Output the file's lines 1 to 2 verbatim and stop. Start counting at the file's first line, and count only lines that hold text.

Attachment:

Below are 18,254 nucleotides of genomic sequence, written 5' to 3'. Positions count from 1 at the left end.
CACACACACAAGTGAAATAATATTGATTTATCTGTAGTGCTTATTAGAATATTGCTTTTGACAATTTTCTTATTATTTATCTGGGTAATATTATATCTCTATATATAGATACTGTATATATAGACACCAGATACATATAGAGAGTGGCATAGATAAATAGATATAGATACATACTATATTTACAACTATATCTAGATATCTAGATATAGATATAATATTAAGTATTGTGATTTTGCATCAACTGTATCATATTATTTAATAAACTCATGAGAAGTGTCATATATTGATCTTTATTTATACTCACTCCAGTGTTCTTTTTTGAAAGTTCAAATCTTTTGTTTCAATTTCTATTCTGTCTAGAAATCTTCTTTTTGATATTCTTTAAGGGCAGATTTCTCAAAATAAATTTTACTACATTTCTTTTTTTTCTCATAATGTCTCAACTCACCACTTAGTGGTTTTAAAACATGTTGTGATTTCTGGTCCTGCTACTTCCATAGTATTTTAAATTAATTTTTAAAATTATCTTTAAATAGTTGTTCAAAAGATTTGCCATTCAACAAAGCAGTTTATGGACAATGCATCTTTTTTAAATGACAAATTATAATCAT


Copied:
Below are 18,254 nucleotides of genomic sequence, written 5' to 3'. Positions count from 1 at the left end.
CACACACACAAGTGAAATAATATTGATTTATCTGTAGTGCTTATTAGAATATTGCTTTTGACAATTTTCTTATTATTTATCTGGGTAATATTATATCTCTATATATAGATACTGTATATATAGACACCAGATACATATAGAGAGTGGCATAGATAAATAGATATAGATACATACTATATTTACAACTATATCTAGATATCTAGATATAGATATAATATTAAGTATTGTGATTTTGCATCAACTGTATCATATTATTTAATAAACTCATGAGAAGTGTCATATATTGATCTTTATTTATACTCACTCCAGTGTTCTTTTTTGAAAGTTCAAATCTTTTGTTTCAATTTCTATTCTGTCTAGAAATCTTCTTTTTGATATTCTTTAAGGGCAGATTTCTCAAAATAAATTTTACTACATTTCTTTTTTTTCTCATAATGTCTCAACTCACCACTTAGTGGTTTTAAAACATGTTGTGATTTCTGGTCCTGCTACTTCCATAGTATTTTAAATTAATTTTTAAAATTATCTTTAAATAGTTGTTCAAAAGATTTGCCATTCAACAAAGCAGTTTATGGACAATGCATCTTTTTTAAATGACAAATTATAATCAT